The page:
ATLAS Experiment CERN


Projecting pARTicles in Cuba

June 22, 2015

Dr. Luis Flores Castillo (right) and Agnes Chavez (centre) talking with students during the final workshop.
The students during their Tagtool performance.
From Ars Electronica-style festivals to artists in residence programmes at scientific organisations, "art meets science" is a term that just keeps on trending. ATLAS visiting artist Agnes Chavez has taken a fresh look at the merging of the disciplines, adding a new one to the mix: "Art meets Science meets Education".

Agnes visited the Atlas Outreach team in March, where she spent two weeks visiting CERN's experiments and speaking with theorists and experimentalists. "I've always had an interest in particle physics, reading every layman’s book I could get my hands on," says Agnes. "Being able to come to CERN and meet with ATLAS physicists for one-on-one conversations. It was extraordinary. Not only has my knowledge of particle physics grown, I've also developed a new understand of the scientific process."

During her time at CERN, Agnes met with ATLAS physicist Luis Flores Castillo (The Chinese University of Hong Kong). "We had a very nice, extended exchange," says Luis. "She had been doing science-art workshops with students, and I have been doing science outreach for a while, so our collaboration seemed like the natural next step."

Their shared interest in improving science education - especially in developing countries - led to the first Projecting pARTicles workshop in Cuba. In this event, high school students participated in a series of led-discussions about particle physics followed by a tutorial led by Tagtool artist and app designer Markus Dorninger. With their new knowledge, they created "physics-inspired projection artwork" that was displayed on the streets of Havana.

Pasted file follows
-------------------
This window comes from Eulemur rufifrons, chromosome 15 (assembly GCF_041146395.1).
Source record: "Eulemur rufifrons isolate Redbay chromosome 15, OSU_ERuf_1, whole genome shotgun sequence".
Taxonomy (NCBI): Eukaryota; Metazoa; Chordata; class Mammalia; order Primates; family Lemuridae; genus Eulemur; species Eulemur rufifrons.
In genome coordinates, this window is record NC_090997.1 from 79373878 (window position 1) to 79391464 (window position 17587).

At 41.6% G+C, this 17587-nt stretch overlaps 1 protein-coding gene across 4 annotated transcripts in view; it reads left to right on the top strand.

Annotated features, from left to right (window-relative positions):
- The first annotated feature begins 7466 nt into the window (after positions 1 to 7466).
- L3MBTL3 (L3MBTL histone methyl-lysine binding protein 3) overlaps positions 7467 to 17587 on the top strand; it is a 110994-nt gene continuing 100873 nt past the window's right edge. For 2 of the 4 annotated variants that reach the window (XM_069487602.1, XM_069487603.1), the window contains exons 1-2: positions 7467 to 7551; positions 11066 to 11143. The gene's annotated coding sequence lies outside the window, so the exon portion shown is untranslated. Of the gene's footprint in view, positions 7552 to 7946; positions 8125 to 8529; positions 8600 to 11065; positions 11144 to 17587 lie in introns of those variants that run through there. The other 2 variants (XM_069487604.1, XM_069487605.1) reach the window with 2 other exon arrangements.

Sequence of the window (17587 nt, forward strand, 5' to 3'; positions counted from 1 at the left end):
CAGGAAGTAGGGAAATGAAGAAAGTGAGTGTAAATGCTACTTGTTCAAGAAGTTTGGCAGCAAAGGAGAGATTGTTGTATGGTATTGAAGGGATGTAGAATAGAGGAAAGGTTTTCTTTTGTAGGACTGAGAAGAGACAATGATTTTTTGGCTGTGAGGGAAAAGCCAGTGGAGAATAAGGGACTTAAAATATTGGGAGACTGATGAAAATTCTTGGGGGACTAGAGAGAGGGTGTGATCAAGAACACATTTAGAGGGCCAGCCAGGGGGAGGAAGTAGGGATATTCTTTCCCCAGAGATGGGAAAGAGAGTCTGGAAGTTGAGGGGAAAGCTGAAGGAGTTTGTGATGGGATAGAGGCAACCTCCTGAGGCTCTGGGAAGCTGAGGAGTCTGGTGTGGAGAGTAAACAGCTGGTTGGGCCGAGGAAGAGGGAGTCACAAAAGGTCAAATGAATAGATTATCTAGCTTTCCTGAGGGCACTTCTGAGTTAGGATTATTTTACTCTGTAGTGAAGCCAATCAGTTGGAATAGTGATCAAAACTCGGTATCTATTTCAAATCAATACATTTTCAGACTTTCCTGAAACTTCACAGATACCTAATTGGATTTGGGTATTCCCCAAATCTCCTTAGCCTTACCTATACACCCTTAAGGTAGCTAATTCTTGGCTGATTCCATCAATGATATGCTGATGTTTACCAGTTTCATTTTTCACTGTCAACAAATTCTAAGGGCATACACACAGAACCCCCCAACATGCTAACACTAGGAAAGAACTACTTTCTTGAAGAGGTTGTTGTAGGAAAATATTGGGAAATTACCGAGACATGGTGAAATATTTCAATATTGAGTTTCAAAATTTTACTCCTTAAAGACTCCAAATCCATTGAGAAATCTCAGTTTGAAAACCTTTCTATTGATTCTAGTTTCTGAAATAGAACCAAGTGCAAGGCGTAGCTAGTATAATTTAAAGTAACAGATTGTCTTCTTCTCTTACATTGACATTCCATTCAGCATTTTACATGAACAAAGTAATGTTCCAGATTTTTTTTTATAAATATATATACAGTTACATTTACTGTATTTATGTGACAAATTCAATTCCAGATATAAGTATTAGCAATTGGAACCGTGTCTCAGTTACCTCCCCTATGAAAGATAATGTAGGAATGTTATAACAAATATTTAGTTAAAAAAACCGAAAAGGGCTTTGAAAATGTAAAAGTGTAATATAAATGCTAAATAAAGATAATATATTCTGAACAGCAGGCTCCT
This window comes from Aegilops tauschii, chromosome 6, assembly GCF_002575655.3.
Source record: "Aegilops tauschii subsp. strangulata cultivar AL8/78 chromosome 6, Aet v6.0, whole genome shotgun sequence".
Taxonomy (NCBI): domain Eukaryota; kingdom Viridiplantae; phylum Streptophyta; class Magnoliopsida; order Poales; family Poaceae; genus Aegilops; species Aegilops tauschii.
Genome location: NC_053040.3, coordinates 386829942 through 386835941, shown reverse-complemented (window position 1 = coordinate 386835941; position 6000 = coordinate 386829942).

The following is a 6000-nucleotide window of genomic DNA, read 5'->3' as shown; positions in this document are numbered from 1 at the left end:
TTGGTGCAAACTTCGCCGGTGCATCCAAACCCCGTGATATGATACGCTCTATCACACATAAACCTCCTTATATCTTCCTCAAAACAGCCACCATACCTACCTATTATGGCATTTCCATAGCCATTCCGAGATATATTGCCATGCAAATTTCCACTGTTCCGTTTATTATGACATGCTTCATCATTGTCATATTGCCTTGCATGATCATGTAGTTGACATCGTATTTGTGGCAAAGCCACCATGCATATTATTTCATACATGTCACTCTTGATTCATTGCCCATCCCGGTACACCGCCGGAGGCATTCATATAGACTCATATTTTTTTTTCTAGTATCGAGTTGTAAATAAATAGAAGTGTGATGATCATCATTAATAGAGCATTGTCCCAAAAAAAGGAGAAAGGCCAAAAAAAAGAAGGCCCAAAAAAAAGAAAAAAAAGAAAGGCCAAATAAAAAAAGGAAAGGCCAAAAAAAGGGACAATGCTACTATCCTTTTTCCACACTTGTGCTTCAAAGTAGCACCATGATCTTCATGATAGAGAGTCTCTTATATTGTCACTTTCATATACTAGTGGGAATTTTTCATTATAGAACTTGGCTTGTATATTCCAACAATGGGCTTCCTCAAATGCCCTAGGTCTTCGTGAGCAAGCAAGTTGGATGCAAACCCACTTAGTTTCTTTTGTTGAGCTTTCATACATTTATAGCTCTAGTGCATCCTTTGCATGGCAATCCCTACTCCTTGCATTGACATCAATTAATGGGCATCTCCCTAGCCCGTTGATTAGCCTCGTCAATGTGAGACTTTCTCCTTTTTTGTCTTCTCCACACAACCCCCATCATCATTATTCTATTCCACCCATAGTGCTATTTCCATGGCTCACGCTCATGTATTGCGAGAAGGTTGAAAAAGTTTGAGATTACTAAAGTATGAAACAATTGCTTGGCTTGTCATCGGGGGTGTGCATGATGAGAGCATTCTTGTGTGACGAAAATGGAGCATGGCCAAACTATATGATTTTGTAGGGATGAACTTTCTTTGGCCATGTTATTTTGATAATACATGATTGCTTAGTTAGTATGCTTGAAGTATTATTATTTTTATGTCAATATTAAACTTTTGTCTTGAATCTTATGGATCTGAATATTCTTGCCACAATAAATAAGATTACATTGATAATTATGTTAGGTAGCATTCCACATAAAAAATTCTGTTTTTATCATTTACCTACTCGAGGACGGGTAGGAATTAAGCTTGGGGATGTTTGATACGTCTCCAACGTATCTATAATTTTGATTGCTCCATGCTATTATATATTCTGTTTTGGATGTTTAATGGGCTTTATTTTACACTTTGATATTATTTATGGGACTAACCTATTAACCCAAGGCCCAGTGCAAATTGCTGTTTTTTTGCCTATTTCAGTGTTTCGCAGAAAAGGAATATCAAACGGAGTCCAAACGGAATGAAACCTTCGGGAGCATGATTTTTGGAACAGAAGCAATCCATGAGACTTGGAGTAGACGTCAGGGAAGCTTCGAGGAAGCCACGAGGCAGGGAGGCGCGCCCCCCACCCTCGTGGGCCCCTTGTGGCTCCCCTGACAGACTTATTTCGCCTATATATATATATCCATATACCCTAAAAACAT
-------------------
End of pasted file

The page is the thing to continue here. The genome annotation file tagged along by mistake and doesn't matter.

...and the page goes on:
"We engaged their imagination by starting with one big, central question: 'What is space?' From that, more focused discussions followed, on the big bang theory, the discovery of the Higgs boson, Dark Matter and Supersymmetry," says Agnes. "The students were naturals with the Tagtool app and created fantastic work."

"It went really well," adds Luis. "The students were extremely engaged in our conversations and the art they created from it was really well received. We had a lot of people stopping to watch the projections, asking questions about their inspiration."

Following the successful completion of the Projecting pARTicles workshop in Cuba, Agnes is now looking to expand the programme to more schools around the world. "I'm looking forward to being part of further workshops," says Luis. "We are hoping to visit the Papalote Children's Museum in Mexico - my home country - for the next Projecting pARTicles workshop. We'd make use of the museum's digital dome, which would be the perfect venue for the artwork."

Through her organization, the STEMarts Lab, Agnes is also working to create an online presence for the project, creating learning materials for educators who want to incorporate art and particle physics into their lesson plans. "Nothing compares to direct interaction with a physicist - be it through webcasts or in person," says Agnes. "But out of these workshops, I plan to create online Art/Sci instruction modules to make the content accessible to science teachers and students.”

For more about the STEMarts Lab and the Projecting pARTicles workshop in Cuba, follow Agnes' blog and visit

Katarina Anthony

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